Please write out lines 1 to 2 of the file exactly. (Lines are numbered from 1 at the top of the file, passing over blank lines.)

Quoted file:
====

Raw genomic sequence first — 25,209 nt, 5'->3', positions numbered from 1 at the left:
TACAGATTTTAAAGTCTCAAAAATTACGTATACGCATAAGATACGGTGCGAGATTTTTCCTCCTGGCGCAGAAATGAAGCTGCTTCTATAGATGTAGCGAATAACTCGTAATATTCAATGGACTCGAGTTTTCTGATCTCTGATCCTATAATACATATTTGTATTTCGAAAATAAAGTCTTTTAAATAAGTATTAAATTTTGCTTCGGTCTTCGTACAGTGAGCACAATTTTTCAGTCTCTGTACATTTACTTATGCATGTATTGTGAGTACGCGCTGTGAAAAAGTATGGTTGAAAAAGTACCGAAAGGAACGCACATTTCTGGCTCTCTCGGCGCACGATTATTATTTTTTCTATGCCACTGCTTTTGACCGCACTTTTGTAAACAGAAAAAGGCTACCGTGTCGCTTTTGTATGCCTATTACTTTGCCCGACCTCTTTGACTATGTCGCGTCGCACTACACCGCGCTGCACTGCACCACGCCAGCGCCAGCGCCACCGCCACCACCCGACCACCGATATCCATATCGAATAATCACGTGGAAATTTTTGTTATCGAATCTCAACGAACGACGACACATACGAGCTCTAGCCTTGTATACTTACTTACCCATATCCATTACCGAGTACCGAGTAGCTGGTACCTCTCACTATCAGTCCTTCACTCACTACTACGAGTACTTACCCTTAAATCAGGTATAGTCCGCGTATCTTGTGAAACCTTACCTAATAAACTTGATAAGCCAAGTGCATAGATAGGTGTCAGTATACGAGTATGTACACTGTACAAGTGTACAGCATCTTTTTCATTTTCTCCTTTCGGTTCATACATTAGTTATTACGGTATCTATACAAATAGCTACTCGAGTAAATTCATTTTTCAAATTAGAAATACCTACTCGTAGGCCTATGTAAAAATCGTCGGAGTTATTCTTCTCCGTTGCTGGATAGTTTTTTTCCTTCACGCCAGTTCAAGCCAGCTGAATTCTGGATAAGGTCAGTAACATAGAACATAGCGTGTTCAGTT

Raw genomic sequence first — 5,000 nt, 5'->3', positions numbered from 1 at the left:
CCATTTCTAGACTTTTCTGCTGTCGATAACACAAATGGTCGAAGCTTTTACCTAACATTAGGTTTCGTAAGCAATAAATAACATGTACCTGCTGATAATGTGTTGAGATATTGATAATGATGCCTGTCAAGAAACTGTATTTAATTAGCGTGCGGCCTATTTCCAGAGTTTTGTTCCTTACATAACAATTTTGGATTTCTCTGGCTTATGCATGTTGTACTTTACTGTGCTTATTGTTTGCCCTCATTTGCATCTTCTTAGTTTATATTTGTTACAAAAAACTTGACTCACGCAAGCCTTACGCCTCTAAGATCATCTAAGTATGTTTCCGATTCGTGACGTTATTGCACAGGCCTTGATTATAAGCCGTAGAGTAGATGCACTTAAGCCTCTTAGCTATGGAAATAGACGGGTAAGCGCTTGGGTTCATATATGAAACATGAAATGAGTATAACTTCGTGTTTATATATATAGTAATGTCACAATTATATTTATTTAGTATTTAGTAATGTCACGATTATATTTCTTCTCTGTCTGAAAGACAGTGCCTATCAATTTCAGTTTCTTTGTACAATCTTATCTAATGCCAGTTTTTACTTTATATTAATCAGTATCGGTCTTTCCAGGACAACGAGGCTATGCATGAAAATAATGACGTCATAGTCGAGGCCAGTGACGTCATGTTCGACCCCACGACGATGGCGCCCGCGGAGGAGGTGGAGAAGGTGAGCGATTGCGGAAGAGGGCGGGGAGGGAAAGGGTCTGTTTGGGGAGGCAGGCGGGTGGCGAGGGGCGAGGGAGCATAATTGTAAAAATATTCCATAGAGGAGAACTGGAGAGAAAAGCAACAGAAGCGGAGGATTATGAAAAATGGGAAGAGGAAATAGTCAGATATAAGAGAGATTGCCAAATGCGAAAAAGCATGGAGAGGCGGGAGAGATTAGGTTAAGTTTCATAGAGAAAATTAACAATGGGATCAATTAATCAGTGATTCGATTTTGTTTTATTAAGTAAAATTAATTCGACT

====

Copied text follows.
Raw genomic sequence first — 25,209 nt, 5'->3', positions numbered from 1 at the left:
TACAGATTTTAAAGTCTCAAAAATTACGTATACGCATAAGATACGGTGCGAGATTTTTCCTCCTGGCGCAGAAATGAAGCTGCTTCTATAGATGTAGCGAATAACTCGTAATATTCAATGGACTCGAGTTTTCTGATCTCTGATCCTATAATACATATTTGTATTTCGAAAATAAAGTCTTTTAAATAAGTATTAAATTTTGCTTCGGTCTTCGTACAGTGAGCACAATTTTTCAGTCTCTGTACATTTACTTATGCATGTATTGTGAGTACGCGCTGTGAAAAAGTATGGTTGAAAAAGTACCGAAAGGAACGCACATTTCTGGCTCTCTCGGCGCACGATTATTATTTTTTCTATGCCACTGCTTTTGACCGCACTTTTGTAAACAGAAAAAGGCTACCGTGTCGCTTTTGTATGCCTATTACTTTGCCCGACCTCTTTGACTATGTCGCGTCGCACTACACCGCGCTGCACTGCACCACGCCAGCGCCAGCGCCACCGCCACCACCCGACCACCGATATCCATATCGAATAATCACGTGGAAATTTTTGTTATCGAATCTCAACGAACGACGACACATACGAGCTCTAGCCTTGTATACTTACTTACCCATATCCATTACCGAGTACCGAGTAGCTGGTACCTCTCACTATCAGTCCTTCACTCACTACTACGAGTACTTACCCTTAAATCAGGTATAGTCCGCGTATCTTGTGAAACCTTACCTAATAAACTTGATAAGCCAAGTGCATAGATAGGTGTCAGTATACGAGTATGTACACTGTACAAGTGTACAGCATCTTTTTCATTTTCTCCTTTCGGTTCATACATTAGTTATTACGGTATCTATACAAATAGCTACTCGAGTAAATTCATTTTTCAAATTAGAAATACCTACTCGTAGGCCTATGTAAAAATCGTCGGAGTTATTCTTCTCCGTTGCTGGATAGTTTTTTTCCTTCACGCCAGTTCAAGCCAGCTGAATTCTGGATAAGGTCAGTAACATAGAACATAGCGTGTTCAGTT